It’s always great when you have the opportunity to built a site from the ground up. You have opportunities to design things right the first time, and set standards in place for future users, designers and developers alike. These are the good times.

More often than not, sites are already built and deployed for the world to view. Moreover, there are probably unintentional standards in place which get in the way of your best efforts to do right by the site, the content and the user.

It can be said that, much like user experience is either good or bad, there is no such thing as no standard, there is merely a good or bad standard. Once a project is underway, if there are no standards to work from, they will create themselves.

Pretty soon you find yourself in the corner holding a roller and a can of paint with a confused look on your face.

“How did I get HERE,” you ask.

Patterns become entrenched. People begin to rely on the uneven foundation. It is expected that things are going to be built around warps in the floorboards. Broken becomes the new fixed.

Suppose you approach a site that has a decade, or more, of this kind of entrenched patterning. You will quickly discover that doing any updating, making any change or acting upon the site in any way is a momentous task.

On one side of the fence stand the engineers who have cobbled together this house in the swamp and there you stand, Captain Ahab, looking at the white whale of usability and proclaiming you will have victory regardless of the cost.

This kind of standoff leads to what I refer to as usabilibloat. Usabilibloat is the unexpected and swift expansion of codebase and resource usage to support a cumbersome system and a user interface which may be little more than merely passable. Typically this kind of situation is not grown out of contention or malevolence but simply out of “organic growth.”

Organic growth, when controlled and directed, can allow a site, tool or other system to flourish and become a loved and trusted tool. When uncontrolled, organic growth of a site becomes malignant.

The first step to take when approaching a site which is in danger of developing usabilibloat is to assess what is easy to fix and what is hard. The hard things are typically systemic problems, likely related to cutting a corner years ago. Often, the person who cut said corner is long gone and others are left to pick up the pieces.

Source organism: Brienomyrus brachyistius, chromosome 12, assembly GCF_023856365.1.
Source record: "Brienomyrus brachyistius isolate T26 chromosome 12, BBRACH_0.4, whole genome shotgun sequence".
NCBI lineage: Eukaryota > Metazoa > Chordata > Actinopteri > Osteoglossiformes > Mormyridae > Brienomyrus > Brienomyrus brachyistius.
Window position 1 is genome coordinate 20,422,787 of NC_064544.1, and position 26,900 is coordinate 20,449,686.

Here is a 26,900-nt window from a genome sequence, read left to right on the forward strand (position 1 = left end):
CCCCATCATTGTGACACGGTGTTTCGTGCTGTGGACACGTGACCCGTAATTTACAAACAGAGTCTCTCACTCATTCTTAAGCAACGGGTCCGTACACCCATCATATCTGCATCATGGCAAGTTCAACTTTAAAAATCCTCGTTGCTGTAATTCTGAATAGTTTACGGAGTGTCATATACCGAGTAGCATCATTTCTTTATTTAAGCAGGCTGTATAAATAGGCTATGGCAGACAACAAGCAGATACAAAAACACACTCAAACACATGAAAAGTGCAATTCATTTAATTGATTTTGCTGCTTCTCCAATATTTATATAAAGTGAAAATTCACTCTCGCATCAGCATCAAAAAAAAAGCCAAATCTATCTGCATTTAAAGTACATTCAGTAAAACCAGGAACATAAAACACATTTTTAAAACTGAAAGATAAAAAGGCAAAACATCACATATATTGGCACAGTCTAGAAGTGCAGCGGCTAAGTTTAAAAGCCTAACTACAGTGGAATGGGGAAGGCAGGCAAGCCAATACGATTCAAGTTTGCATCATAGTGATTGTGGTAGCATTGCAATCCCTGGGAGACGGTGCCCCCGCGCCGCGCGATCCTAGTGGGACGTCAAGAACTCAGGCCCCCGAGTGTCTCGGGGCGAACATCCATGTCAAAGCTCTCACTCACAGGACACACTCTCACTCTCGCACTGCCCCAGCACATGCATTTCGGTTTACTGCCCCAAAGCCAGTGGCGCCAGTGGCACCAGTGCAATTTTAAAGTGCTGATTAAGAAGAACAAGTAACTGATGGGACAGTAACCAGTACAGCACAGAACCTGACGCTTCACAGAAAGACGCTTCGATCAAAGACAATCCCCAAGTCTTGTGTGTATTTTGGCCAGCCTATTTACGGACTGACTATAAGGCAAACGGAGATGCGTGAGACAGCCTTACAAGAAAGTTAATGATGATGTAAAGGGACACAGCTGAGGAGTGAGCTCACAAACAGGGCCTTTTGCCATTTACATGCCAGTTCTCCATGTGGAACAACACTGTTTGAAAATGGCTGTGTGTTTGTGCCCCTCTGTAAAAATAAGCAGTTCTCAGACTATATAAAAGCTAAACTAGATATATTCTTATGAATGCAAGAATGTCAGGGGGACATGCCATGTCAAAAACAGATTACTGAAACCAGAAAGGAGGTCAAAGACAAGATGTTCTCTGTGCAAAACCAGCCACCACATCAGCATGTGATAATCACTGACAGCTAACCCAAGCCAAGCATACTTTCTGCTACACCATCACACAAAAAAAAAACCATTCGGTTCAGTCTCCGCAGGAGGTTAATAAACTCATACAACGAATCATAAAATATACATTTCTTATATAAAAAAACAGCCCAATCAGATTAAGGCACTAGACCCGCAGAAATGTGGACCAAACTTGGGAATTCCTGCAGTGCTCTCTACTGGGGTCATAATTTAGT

The easy problems should be evaluated as to level of efficacy regarding user experience and ease of maintenance in the long run. Don’t ignore any of them, but make a list and order the problems as they should be handled.

Sometimes easy problems reveal systemic ones, so be aware. If an easy problem starts to become a systemic problem, shift it from the easy list and move on.

Once you have sorted the easy problems in order of importance and immediacy, evaluate the ideal user experience. Note the key features and make a list of them. These are the do or die features. These are the “if our system doesn’t have these, it is a non-starter.”

Appraise the list of easy-to-fix issues and non-starter features and roll these out in the earliest version of your site. Forget about the other neato things you intend to put in place one day. Just get the site rolling with what you need and give people something to click on.

Something that is key for limiting usabilibloat: build an API. Create something to allow your UI to interact with the system below. It can be hacky. It can be ugly. It may not work quite right the first time you try it. Regardless, with a good programming interface, you can interact with the user in a consistent way while the developers pull the system back from the edge of the abyss.

By building an API, you separate the UI from the system and allow the pieces to move more independently. A major benefit you will gain from this approach is the ability to give your users something to click on early. The more user testing you can incorporate the better. If you can incorporate it early, you are doing well.

User testing will help to eliminate more usabilibloat. Your users will tell you if something works better, worse or about the same as what they were expecting. Sometimes you will discover you can cross items off your list as they are unrelated to what your user is truly interested in.

After you’ve accomplished these critical steps, continue to work through your site in much the same way, iterating in the UI elements as they are appropriate and refine the system to work more efficiently within the scope of the user needs.

Usbilibloat should be managed from the earliest possible moment. The only remedy available once usabilibloat sets in is time and sweat. If bloat is carried too far, your users will suffer for your sins.

The key to your salvation is planning. If you see your site heading for the edge, take a moment. Sit down with your developers and make a plan. managing the issue early will save lots of grief for both you and your users. Meet the problem head on. Break your UI away from the rest of the system. Save your users and make the web a better place.